Image Courtesy: Hindi Kunj
Arundhathi Subramaniam (AS): What are the directions your poetry has taken over your six poetry collections? Would you trace the trajectory of your journey from one book to the other—in terms of themes, preoccupations, and the approach to form? Have there been changes in the way you define your poetics?
Kunwar Narain (KN): I was 28 when my first collection of poems, Chakravyooh, came out. I had started writing in English earlier, and European romantic poetry was a strong influence in those formative years. Specifically, I responded better to the French Symbolists like Baudelaire, Mallarmé, Verlaine, Rimbaud, etc, than to the English Romantic poets. There are poems in Chakravyooh that reflect the Symbolist influence. Free verse, for instance, helped me modify the strict Hindi metrical forms with greater freedom and innovation. I could feel an instinctive affinity with the Sanskrit varnik metres that have a similar structure – word-counts matter more than stresses and rhymes. Hindi words have a long and fascinating etymology – they have meanings but, more than that, a culture and a history. They have an immediacy but, more than that, a personality that can be evoked in poetry to speak of the experiences and adventures that the word has passed through over the ages to arrive at its present meaning. In that sense, Chakravyooh was my first “adventure” in the wonderland of words!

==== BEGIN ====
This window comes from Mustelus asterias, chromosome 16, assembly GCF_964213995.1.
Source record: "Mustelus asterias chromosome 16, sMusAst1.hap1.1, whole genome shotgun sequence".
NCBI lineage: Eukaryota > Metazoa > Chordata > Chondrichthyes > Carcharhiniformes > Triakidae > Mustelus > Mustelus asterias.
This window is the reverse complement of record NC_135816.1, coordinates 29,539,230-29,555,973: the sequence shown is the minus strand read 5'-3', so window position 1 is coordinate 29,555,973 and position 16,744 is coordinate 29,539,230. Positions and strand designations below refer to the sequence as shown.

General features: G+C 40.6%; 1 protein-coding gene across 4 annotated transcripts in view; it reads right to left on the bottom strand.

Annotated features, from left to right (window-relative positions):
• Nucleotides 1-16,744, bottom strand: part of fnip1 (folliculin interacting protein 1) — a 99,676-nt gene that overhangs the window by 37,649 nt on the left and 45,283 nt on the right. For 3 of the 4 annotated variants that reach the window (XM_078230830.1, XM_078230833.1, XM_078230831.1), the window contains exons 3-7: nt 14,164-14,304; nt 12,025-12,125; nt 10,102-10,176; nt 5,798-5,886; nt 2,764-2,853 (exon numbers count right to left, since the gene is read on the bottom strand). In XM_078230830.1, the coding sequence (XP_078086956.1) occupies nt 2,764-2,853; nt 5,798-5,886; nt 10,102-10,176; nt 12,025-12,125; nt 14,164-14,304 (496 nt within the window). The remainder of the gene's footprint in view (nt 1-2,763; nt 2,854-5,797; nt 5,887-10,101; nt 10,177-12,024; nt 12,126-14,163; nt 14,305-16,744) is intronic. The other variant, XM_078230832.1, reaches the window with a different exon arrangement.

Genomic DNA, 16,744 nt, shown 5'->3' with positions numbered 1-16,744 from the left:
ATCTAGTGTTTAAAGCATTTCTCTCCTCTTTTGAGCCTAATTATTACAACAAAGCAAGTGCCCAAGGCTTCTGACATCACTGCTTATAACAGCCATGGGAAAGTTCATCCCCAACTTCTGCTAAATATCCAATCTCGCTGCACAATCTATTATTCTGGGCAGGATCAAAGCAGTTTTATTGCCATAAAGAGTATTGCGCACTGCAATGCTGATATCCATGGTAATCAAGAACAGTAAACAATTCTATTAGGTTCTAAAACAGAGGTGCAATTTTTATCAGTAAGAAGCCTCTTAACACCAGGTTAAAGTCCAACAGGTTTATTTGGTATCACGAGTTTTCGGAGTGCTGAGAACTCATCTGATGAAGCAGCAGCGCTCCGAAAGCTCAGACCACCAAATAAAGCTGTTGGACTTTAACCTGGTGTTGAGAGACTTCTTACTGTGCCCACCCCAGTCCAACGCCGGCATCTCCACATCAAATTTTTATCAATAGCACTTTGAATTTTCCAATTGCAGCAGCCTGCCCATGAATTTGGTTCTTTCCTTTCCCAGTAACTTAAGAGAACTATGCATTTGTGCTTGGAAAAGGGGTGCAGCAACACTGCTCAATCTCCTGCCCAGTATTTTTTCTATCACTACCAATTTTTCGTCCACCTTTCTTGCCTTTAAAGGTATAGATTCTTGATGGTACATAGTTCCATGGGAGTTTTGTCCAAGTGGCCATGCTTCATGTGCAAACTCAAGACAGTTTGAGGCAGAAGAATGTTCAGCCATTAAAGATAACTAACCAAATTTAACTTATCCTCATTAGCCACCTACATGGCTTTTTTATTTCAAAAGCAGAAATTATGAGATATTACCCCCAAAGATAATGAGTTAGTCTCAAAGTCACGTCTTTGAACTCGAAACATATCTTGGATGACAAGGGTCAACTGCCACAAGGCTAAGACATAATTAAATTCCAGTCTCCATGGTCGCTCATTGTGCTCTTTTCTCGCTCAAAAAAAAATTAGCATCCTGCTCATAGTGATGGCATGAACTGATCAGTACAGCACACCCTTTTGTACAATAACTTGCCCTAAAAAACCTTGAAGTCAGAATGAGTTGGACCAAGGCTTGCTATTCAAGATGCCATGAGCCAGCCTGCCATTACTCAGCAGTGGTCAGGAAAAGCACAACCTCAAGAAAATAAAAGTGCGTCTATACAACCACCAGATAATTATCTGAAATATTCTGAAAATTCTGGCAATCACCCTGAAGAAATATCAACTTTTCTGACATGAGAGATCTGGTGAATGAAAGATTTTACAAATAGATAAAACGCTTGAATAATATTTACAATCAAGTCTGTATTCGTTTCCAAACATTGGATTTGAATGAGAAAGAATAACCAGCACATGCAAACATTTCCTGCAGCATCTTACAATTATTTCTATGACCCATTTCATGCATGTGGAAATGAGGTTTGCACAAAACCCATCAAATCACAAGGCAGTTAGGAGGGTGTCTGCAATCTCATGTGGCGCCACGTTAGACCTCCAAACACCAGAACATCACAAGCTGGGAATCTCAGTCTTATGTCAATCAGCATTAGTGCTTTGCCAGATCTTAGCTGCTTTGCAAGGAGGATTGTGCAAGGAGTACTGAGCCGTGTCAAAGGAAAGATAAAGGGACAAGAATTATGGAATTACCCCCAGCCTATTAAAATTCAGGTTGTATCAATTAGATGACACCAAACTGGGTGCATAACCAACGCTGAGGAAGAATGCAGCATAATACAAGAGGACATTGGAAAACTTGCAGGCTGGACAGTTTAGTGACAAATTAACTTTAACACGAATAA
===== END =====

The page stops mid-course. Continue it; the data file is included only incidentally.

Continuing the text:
But I did not entirely abandon the Hindi mātrik metres. In Parivésh: Hum-tum, which came out five years later, free-verse and metrical poetry co-exist. But, linguistically and socially speaking, it is a more varied world that my poetry moves in and around. I am never in a hurry to publish collections of my poems. Five to ten years apart, they are ‘joined’ by time and space; gaps similar to the gaps joining two words; apparently blank spaces, but not really so. In a sense, the different collections are interlinked and can be read in a continuum, reflecting my response to the changes taking place within me and in the realities around me. Ātmajayee (a short epic based on the Kathopanishad and published in 1965) is very different from my other collections. It is my response to death, which every individual has to face in life. A creative life, to my mind, seems to provide some sort of an “intimation of immortality” and a distraction from the fear of death. Poems in Apné Sāmné (1979) relate more directly to the socio-political mood of the country that preceded and followed the Emergency. In my later collections, Koee Doosra Nahin (1993) and In Dino (2002), I tried to broaden my view of human life and the world we live in. To call this view simply global would be too gross for the wider concerns of myth, history, culture, and progress, etc, that it seeks to embrace.